Nokia Starts Off 2014 by Telling HTC to Stop Free-Riding off Other Manufacturers Work; Multiple HTC Phones Banned in Germany

| January 1, 2014 | 14 Replies

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The saga of HTC vs. Nokia in terms of patent infringement continues, this time racking another one for Nokia. Previously several HTC devices were found to infringe on Nokia’s patents for their hi-fidelity audio recording; this time a judge in Germany has ruled that HTC infringed on Nokia’s Bluetooth/NFC patents for data transfer. The judge ruled that any devices using this unlicensed technology be banned from sales, as well as monetary compensation be paid to Nokia for past devices sold. In response to the judge’s ruling Nokia issued a statement, where they wished that HTC’s new year resolution would be to start playing fairly.

“Nokia is pleased that the Regional Court in Munich, Germany has today ruled that any HTC product using Bluetooth or NFC connections infringes Nokia’s patent EP 1 148 681, which covers the transfer of network resource information between mobile devices.

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This judgment enables Nokia to enforce an injunction against the import and sale of all infringing HTC products in Germany, as well as to obtain damages for past infringement. This follows another ruling from the same court ten days earlier, which found that HTC products infringed Nokia’s USB patent EP 1 246 071 and granting Nokia right to an injunction and damages against products infringing that patent.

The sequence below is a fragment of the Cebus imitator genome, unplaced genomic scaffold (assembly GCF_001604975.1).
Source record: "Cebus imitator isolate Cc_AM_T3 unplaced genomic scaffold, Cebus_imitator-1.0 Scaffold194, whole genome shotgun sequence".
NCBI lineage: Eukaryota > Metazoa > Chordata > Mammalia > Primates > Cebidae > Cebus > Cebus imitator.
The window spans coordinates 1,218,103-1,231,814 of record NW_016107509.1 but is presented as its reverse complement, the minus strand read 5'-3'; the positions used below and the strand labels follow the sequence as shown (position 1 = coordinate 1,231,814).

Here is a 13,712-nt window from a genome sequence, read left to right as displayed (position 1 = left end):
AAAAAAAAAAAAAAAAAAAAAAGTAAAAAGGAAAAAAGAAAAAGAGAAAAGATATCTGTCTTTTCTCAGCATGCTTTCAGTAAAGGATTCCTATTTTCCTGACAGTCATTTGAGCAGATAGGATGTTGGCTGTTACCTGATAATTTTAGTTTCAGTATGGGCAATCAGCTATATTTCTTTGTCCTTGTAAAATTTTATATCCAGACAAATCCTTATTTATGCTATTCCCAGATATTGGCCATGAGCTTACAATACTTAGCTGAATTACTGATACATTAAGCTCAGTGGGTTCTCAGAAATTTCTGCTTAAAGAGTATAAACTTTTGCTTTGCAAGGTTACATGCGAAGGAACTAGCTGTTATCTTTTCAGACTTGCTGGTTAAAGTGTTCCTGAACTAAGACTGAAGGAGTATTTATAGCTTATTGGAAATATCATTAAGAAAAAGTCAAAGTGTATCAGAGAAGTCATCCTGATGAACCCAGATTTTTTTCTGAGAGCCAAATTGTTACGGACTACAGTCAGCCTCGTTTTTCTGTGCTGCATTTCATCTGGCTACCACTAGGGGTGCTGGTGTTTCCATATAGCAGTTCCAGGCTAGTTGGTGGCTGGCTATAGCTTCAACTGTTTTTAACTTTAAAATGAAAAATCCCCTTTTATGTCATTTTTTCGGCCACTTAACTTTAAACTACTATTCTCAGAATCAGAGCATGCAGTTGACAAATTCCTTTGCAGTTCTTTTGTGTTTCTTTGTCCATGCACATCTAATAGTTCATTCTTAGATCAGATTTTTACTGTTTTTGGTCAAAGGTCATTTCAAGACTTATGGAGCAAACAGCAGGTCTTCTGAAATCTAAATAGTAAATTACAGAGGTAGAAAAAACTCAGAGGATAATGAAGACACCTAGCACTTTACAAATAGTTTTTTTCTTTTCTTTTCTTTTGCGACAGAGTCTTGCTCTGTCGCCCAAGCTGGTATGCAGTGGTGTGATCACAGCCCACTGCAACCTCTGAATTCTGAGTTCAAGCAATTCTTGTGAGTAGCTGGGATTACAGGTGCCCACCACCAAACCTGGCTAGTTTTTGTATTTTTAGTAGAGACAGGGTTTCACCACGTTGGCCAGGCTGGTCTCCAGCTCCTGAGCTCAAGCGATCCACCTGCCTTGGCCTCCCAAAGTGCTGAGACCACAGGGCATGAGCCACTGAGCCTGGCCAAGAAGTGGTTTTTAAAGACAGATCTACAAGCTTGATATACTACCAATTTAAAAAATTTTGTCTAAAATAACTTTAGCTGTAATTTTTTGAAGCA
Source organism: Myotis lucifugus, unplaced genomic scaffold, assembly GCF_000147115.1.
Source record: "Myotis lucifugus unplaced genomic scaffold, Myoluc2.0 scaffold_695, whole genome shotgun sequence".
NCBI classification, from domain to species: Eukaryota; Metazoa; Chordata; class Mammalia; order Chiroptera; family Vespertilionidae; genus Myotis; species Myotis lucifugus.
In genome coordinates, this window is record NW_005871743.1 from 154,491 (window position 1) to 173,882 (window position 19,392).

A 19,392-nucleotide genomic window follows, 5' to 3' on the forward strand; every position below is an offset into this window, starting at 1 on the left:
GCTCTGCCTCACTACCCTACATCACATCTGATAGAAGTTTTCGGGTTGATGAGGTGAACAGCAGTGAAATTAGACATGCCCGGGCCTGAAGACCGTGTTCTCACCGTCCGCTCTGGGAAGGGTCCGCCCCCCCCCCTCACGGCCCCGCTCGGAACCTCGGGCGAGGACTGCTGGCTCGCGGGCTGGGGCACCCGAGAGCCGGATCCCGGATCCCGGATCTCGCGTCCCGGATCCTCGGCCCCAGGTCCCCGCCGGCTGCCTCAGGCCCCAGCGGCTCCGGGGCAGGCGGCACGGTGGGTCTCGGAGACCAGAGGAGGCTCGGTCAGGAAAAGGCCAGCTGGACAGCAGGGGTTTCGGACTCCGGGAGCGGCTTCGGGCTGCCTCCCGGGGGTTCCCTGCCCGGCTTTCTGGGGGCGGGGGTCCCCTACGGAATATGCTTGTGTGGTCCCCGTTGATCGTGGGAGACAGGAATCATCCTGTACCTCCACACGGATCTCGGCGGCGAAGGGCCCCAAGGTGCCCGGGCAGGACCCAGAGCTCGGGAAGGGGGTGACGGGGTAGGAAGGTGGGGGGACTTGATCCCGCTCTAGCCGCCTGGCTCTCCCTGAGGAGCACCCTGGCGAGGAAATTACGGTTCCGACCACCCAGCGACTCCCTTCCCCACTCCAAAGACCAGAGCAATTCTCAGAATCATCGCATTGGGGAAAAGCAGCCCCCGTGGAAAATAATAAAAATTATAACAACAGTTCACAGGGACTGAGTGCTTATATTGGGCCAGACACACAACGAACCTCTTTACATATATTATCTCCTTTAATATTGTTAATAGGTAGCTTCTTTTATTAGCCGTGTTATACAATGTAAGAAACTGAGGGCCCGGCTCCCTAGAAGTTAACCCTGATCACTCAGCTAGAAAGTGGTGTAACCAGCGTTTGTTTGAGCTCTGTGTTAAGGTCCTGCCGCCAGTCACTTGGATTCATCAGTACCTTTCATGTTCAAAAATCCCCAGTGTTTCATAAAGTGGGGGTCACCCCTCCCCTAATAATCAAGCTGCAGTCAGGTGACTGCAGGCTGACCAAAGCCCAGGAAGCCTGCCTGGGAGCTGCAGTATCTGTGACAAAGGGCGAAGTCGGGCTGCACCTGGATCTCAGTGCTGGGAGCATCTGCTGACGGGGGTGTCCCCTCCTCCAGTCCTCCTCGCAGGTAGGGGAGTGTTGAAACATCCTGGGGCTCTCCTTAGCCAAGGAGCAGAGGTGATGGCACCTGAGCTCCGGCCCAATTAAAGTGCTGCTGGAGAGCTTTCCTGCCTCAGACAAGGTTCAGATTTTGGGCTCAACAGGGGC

Nokia began its actions against HTC in 2012, with the aim of ending HTC’s unauthorised use of Nokia’s proprietary innovations and has asserted more than 50 patents against HTC. During 2013, Nokia believes it has demonstrated beyond doubt the extent to which HTC has been free riding on Nokia technologies, with HTC found to infringe seven Nokia patents in venues including the Regional Courts in Mannheim and Munich, Germany, the UK High Court and the US International Trade Commission. HTC’s first New Year’s resolution for 2014 should be to stop this free riding and compete fairly in the market.”

As if it wasn’t clear yet, Nokia’s new strategy is to cash in on the insane amount of patents that several OEM’s have been abusing; and so far it’s working.

Source

Thanks for the tip Alvester

 

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Category: Lumia, Nokia, Windows Phone

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